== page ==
While they were both very spiritual, Peter was more. He was a strict Rastafarian, obeying its injunctions of not mixing with menstruating women, observing its strict dietary prescriptions and believed in doing good to his fellow man.. Apart from pursuing a path of goodness to his fellow man, his lyrics are laced with biblical quotations. Of the three original Wailers, though he didn’t have much education, he was the most cerebral. He could chant endlessly, quoting biblical verses with baffling mastery.
The Mystic Man was perhaps the avenue Tosh used to showcase his spirituality the most. He had proclaimed his mysticism in that he doesn’t “drink no champagne…I don’t sniff them cocaine (as it) choke(s) brain… I don’t take morphine (dangerous)…I don’t take no heroin… I man don’t eat up your fried chicken…I man don’t eat up them frankfurters…I man don’t eat down the hamburger…I man don’t drink pink, blue, yellow, green soda” and the reason, he said, was because he was “a man of the past, living in the present and walking in the future.”
In terms of the depth of their songs, Tosh was deeper. He was what could be regarded as a linguistic gymnast and a poet. In his songs, you would encounter raw poetry, with alliterations and virtually all the figures of speech. The word “oppressor” Tosh called “downpressor,” imputing that those who committed such a heinous crime of oppression against blacks should not be dignified with any lifting up. The manager, to him, was the ‘damager’, the judge, a ‘grudge’, the system was ‘shit-stem’ and the Prime Minister, the ‘Crime Minister’ who ‘shits’ (sits) in the ‘House of Represent-a-t’iefs’.” Christopher Columbus was Christopher ‘Combulus’ and Alexander the Great was, “Alexander So Called The Great.” In one of his vinyl he entitled Here comes the judge, just like in Downpressor man, Tosh demonstrated how, on the last day, in the presence of “The Most High Jah,” oppressors of blacks on earth would face the wrath of providence, running to the rocks “but the rocks will be melting.” A great word user that he was, Tosh had told a 40-000-strong audience that he was not a man of peace as “peace” was “the diploma you get in the cemetery” because on the tombstone, it is written, “Rest in Peace!”
While both ex-friends sang Get up, stand up, a song which the trio of erstwhile Wailers sang individually, they made mockery of Christian and Islamic religion, in both religions’ transference of succor for man to an unseen creator. The song asked man to seek redemption here on earth and proclaim that man was tired of the ism and schism of dying and going to heaven in Jesus name because “the mighty God is a living man,” a reference to Haile Selassie whom Rastafarians worship as God. Tosh’s own version of the song, which though wasn’t as high-tempoed and popular as Bob’s, is however unique for the introduction of a slow tempo into it. Same theme was also in Coming in Hot where Tosh demonstrated the fieriness of his song. Like the gun guitar image of a tough militant that he created, the lyrics of this song compared the ferociousness of the Tosh brand to a gunshot or explosives.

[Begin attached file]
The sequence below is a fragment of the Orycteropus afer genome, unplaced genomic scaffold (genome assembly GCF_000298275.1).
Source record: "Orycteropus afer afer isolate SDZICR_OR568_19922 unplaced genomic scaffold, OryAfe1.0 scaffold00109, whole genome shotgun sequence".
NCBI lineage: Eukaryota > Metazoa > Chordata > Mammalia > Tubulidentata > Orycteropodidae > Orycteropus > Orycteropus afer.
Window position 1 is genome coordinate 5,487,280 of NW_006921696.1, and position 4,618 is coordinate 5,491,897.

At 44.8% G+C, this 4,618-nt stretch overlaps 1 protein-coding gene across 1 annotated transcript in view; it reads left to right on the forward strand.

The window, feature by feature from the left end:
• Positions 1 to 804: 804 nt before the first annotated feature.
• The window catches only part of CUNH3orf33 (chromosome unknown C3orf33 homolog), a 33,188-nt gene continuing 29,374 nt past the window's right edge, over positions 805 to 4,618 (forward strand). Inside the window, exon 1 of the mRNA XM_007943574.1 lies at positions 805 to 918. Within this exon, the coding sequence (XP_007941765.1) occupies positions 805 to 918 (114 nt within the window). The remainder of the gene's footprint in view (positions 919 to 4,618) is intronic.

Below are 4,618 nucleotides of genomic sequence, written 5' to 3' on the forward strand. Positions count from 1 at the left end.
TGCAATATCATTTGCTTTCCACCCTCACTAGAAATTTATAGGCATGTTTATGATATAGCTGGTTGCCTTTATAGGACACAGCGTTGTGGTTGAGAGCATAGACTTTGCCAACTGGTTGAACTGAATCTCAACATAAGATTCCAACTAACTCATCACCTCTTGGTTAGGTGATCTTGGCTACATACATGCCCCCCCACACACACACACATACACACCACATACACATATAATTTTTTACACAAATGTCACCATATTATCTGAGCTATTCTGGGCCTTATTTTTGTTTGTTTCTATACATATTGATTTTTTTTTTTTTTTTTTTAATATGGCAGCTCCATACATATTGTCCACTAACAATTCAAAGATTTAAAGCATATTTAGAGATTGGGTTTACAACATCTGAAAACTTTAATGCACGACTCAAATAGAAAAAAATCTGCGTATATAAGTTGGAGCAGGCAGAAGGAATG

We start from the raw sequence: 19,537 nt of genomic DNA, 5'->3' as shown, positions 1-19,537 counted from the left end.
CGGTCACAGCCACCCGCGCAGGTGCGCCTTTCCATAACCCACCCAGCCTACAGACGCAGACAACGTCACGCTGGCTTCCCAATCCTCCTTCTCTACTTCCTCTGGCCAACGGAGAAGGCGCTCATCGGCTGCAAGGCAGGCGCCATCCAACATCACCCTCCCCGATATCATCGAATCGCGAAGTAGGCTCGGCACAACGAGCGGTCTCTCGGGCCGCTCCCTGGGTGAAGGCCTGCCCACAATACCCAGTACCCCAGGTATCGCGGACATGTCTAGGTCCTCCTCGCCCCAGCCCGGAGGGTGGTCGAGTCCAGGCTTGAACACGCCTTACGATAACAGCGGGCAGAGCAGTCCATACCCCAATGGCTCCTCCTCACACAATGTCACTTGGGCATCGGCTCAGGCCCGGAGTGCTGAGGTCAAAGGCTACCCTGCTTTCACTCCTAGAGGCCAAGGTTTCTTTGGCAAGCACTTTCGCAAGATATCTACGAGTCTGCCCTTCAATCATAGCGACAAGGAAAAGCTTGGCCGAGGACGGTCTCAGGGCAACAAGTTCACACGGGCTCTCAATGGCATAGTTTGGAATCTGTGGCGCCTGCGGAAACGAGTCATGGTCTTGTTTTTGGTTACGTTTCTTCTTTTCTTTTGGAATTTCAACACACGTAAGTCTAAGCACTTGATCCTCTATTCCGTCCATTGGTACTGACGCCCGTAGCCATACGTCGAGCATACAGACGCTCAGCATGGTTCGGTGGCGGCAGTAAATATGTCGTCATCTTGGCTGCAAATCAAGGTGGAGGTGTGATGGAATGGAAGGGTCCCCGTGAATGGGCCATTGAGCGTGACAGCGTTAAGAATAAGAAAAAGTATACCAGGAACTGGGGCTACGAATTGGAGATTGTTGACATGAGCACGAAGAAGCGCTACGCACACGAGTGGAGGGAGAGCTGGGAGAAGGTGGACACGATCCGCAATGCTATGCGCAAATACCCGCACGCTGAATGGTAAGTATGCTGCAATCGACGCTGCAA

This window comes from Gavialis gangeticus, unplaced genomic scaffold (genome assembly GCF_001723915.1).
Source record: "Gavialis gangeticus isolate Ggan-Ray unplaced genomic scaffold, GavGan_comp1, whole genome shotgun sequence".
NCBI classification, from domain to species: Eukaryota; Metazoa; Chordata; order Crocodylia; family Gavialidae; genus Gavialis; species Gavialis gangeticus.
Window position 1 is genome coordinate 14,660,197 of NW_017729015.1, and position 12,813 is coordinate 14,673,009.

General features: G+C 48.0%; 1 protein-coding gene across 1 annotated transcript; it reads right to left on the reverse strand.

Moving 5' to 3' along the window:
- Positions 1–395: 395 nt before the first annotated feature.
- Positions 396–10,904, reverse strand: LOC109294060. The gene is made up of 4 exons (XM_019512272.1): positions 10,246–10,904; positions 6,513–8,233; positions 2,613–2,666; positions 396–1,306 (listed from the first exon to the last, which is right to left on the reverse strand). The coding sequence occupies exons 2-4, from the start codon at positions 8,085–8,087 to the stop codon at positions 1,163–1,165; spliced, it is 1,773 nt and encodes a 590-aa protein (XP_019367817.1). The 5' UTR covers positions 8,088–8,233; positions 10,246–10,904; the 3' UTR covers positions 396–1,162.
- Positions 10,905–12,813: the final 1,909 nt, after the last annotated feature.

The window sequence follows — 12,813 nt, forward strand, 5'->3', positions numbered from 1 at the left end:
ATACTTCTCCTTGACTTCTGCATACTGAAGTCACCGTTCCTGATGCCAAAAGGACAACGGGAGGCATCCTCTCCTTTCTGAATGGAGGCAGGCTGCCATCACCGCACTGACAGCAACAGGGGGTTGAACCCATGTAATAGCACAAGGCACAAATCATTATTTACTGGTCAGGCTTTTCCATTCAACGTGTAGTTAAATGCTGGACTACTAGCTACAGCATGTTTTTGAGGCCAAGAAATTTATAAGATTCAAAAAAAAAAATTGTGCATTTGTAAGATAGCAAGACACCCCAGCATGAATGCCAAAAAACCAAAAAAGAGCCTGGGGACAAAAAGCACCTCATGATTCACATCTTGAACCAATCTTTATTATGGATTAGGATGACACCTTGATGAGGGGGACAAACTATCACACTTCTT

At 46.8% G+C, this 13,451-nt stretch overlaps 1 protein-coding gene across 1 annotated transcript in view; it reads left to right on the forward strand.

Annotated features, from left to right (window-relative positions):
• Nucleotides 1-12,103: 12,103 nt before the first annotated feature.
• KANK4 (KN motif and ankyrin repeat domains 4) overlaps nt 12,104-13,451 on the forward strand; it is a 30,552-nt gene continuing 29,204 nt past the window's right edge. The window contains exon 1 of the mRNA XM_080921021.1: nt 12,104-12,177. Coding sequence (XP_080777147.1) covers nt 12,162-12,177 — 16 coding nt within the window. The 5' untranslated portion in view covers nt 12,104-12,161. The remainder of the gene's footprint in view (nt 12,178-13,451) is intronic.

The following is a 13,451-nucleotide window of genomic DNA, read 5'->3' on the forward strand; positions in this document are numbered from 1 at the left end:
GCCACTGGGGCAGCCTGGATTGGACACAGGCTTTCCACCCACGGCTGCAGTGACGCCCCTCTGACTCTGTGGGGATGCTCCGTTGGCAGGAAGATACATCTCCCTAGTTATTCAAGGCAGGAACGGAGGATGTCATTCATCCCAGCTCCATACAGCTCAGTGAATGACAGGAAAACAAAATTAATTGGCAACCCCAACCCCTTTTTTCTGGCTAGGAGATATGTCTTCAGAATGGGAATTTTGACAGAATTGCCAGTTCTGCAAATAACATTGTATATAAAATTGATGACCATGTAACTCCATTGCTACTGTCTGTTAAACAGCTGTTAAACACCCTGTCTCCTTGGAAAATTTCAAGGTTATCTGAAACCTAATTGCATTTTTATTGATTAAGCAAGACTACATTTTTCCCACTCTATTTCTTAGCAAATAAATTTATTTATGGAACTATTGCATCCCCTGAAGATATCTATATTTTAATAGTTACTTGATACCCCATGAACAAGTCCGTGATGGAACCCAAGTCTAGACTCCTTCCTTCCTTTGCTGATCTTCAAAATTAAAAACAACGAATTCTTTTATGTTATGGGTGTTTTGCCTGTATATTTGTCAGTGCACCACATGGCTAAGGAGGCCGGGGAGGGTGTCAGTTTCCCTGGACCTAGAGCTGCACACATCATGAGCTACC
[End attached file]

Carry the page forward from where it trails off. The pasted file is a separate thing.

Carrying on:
While Tosh was assassinated on September 11, 1987 after he had just returned to Jamaica from a US business trip and was relaxing by watching a TV satellite show at home with his common law live-in-lover, Marlene Brown, Marley had succumbed to cancer. Gunmen, led by Dennis “Leppo” Lobban, one of Tosh’s ‘boys’ whom he sustained as part of the communal Rastafarian injunction of brotherly co-existence. They had stormed his house at Barbican Road residence, St Andrew, Jamaica at about 7.30pm on this day. Within a twinkle of an eye, the gunmen had put a full stop to his 42-years of existence. At first, talks were rife that Marley’s wife, Rita who controlled his estate, had a hand in Tosh’s murder as the original Wailing Wailers friends of Marley made a legal claim to his multi-million dollar Tuff Gong studio on Hope Street in Kingston. This was exacerbated by interviews granted by the lone survivor of the triumvirate, Bunny who accused Rita of being a Jezebel and that Peter was actually sleeping with her while married to Bob.
While Bob Marley’s adaptation of Emperor Haille Selassie’s speech at the OAU in 1978 into a song he entitled War, attempted to rouse blacks from their mental slavery and dependency on the west, Tosh’s own Arise black man conjured the Socratic credo of “Man, know thyself.” It was one of the strongest messages from any musician wherein Tosh spelt the need for the black race to unite and fight for equal rights. Deploying violent imageries, Tosh also predicted that the end of mental slavery was near and attacked those who didn’t see this, stating that “heaven becomes your grave.”
At personal comparative level, this writer has severally claimed that Tosh was a greater talent than Marley. Though many of their endowments verged in each other, the former was far more endowed than the latter. No one can however dispel the fact that the duo contributed immensely to what is today reggae music, as well as their yeoman roles in the deployment of music as a liberation struggle weapon.
Dr. Festus Adedayo is a columnist with the Nigerian Tribune